The Municipal museums have a wide medieval section, where the frescoes removed from San Lorenzo church play an outstanding role. In effect, the higly remarkableStorie di santa Caterina(Stories about S.Catherine) constitute the main core of the frescoes coming from S. Lorenzo, and the story told by the frescoes is still wholly preserved. Such frescoes were originally located in S. Caterina chapel and may be attributed to a Master from Lombardy who was active in the last decade of the 14th century, conventionally known as Maestro di Santa Caterina (Santa Caterina master), since he wasn't a famous artist. Santa Caterina Master may have been trained at the Viscontis court, at the same time as Giovannino de' Grassi. Living in the context of late medieval courts, he probably dedicated himself not only to frescoes but also to miniature, as argued by some researchers. In effect, the cycle of Piacenza is strictly connected to an important illumination, the Libro d'Ore by Gian Galeazzo Visconti, now preserved in Florence National Library; such book constitues a useful chronological and stylistic term of comparison, since it approximately dates back to 1388. Other frescoes come from San Lorenzo's presbyterium; the most interesting one representsIncoronazione della Vergine (Coronation of the Virgin) andTrinitÓ (Trinity).As to this last work, researchers have made some hypothesis about its author, in order to define the original cultural contest it comes from. Boskovitz, for instance, has recently underlined the stylistic similarities between this fresco and the 1355 triptych belonging to Thyssen-Bornemisza collection. Thanks to such intuition, further research has allowed to define acorpus of works including the frescoesIncoronazione della Vergine(Coronation of the Virgin)andTrinitÓ(Trinity), presently at Palazzo Farnese,as well as the Thyssen triptych and other works, all originating from the workshop of Bartolomeo and Jacopino from Reggio, who were clearly very active in the area of Piacenza at the half of the 14th century.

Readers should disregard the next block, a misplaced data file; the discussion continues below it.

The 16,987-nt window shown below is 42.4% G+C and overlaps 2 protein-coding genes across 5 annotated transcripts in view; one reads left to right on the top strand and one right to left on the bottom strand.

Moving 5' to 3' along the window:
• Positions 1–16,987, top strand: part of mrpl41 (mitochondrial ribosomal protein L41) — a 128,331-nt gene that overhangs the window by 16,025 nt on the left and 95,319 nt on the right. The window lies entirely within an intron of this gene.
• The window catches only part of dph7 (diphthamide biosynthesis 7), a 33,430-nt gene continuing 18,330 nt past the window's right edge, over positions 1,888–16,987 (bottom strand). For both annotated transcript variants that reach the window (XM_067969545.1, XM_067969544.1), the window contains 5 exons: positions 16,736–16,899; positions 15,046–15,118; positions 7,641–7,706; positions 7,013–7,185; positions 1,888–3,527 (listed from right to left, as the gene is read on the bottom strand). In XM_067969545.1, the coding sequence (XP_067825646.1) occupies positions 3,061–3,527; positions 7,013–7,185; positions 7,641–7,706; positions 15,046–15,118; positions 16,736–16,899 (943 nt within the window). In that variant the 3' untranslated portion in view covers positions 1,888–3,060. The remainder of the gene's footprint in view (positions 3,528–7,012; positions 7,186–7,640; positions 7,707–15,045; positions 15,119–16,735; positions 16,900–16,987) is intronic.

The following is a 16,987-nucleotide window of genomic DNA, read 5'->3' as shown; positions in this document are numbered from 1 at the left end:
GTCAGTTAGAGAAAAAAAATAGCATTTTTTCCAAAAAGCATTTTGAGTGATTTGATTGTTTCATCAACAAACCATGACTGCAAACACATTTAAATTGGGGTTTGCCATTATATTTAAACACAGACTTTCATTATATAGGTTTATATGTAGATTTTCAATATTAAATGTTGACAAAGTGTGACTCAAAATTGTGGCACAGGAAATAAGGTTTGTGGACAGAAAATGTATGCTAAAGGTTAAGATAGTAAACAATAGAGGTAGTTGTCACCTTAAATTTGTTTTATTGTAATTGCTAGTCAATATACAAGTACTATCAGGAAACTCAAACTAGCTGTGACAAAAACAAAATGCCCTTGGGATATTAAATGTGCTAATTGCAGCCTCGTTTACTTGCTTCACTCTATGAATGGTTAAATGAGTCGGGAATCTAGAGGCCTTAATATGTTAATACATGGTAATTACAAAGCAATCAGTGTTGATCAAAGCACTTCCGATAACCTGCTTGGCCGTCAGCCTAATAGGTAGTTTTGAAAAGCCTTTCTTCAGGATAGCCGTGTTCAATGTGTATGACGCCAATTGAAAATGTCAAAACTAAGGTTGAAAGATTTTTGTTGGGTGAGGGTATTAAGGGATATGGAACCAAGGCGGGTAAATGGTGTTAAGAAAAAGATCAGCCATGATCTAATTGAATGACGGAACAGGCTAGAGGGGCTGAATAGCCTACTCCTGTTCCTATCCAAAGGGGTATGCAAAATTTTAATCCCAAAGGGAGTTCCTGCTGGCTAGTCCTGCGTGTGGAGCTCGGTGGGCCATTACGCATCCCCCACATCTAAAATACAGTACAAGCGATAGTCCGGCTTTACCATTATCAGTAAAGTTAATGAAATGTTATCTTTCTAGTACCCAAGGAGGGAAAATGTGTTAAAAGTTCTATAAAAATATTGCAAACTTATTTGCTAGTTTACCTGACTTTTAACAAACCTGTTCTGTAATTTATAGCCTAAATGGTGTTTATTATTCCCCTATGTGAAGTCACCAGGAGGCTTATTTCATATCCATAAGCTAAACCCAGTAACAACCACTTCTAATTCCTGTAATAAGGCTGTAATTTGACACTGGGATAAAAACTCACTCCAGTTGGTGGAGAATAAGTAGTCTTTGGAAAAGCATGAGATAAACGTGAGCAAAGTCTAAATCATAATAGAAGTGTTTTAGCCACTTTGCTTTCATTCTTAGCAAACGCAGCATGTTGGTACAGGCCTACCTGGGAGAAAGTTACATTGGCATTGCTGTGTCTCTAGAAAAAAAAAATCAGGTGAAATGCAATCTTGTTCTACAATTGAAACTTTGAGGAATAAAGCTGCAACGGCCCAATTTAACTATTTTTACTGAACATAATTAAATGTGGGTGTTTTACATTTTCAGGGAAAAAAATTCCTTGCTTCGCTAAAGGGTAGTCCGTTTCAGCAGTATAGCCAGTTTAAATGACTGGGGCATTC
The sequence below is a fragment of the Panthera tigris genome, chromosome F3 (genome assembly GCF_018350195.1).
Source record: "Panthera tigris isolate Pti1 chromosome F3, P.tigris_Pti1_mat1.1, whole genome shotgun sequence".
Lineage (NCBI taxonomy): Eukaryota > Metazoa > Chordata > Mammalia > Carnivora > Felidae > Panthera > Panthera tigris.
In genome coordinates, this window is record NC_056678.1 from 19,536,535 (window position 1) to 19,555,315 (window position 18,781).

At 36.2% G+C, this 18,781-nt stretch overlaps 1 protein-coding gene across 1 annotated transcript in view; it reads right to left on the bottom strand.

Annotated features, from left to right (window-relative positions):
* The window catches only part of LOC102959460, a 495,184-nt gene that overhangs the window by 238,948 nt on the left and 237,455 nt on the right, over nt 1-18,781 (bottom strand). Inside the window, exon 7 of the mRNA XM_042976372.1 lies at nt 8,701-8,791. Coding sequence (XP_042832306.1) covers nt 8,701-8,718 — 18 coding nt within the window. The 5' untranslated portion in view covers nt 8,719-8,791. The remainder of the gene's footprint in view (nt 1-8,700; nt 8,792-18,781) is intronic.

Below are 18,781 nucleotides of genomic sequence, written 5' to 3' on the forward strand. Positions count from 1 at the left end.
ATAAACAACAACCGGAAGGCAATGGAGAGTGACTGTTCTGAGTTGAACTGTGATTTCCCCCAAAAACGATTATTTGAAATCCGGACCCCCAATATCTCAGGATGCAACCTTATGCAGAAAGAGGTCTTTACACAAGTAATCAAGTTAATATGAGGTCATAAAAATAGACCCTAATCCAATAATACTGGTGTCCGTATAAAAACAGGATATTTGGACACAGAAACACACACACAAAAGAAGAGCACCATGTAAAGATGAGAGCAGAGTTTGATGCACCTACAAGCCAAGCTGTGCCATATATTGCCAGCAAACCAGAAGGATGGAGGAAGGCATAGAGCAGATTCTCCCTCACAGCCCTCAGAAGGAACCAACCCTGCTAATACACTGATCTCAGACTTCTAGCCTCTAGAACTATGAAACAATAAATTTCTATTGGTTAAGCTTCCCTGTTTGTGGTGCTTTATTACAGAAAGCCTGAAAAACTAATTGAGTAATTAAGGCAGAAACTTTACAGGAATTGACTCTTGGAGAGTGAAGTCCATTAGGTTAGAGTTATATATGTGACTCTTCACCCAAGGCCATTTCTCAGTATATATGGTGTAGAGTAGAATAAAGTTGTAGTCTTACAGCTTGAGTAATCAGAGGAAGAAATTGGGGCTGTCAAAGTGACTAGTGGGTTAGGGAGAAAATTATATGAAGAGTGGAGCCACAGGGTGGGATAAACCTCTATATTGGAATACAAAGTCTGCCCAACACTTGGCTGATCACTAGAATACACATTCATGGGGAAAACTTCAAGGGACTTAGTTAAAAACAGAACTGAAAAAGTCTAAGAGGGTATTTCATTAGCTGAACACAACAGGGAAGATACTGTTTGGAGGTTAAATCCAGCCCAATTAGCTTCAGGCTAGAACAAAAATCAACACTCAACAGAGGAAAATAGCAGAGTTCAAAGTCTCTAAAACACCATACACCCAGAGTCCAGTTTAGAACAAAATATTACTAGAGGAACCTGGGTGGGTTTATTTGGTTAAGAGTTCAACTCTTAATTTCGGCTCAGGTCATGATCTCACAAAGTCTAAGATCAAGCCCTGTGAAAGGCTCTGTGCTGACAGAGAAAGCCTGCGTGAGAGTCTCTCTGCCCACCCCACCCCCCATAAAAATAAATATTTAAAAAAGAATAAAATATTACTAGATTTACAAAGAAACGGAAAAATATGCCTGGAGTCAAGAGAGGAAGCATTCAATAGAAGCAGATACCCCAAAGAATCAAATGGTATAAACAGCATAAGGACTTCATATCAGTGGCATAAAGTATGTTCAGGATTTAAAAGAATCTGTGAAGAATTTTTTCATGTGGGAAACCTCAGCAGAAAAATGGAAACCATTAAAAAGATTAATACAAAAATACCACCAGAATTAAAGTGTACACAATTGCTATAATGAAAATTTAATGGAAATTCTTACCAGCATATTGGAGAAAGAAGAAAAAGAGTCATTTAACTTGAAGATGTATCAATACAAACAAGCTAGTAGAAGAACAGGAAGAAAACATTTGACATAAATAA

The sculptures preserved in this section are also very remarkable. They witness a crucial moment in the stylistic development of romanesque sculpture between Wiligelmo and Benedetto Antelami, named by the critics"School of Piacenza". This expression appeared for the first time in a very important essay by Krautheimer-Hess (1928) with reference to a series of works, not only from Piacenza, characterized by the fusion of the stylistic elements of Wiligelmo and Niccol˛ we may find in the minor portals in the fašade of Piacenza's cathedral.Therefore, the twoProfeti (Prophets) (12th century) are very important, because their characteristics remind us of the style of the "School of Piacenza", as well as Majestas Domini (12th century), also belonging to the same cultural contest, and Madonna col Bambino (Madonna with Child) which was likely sculptured by a follower of Antelami and dates back to the first half of the 13th century.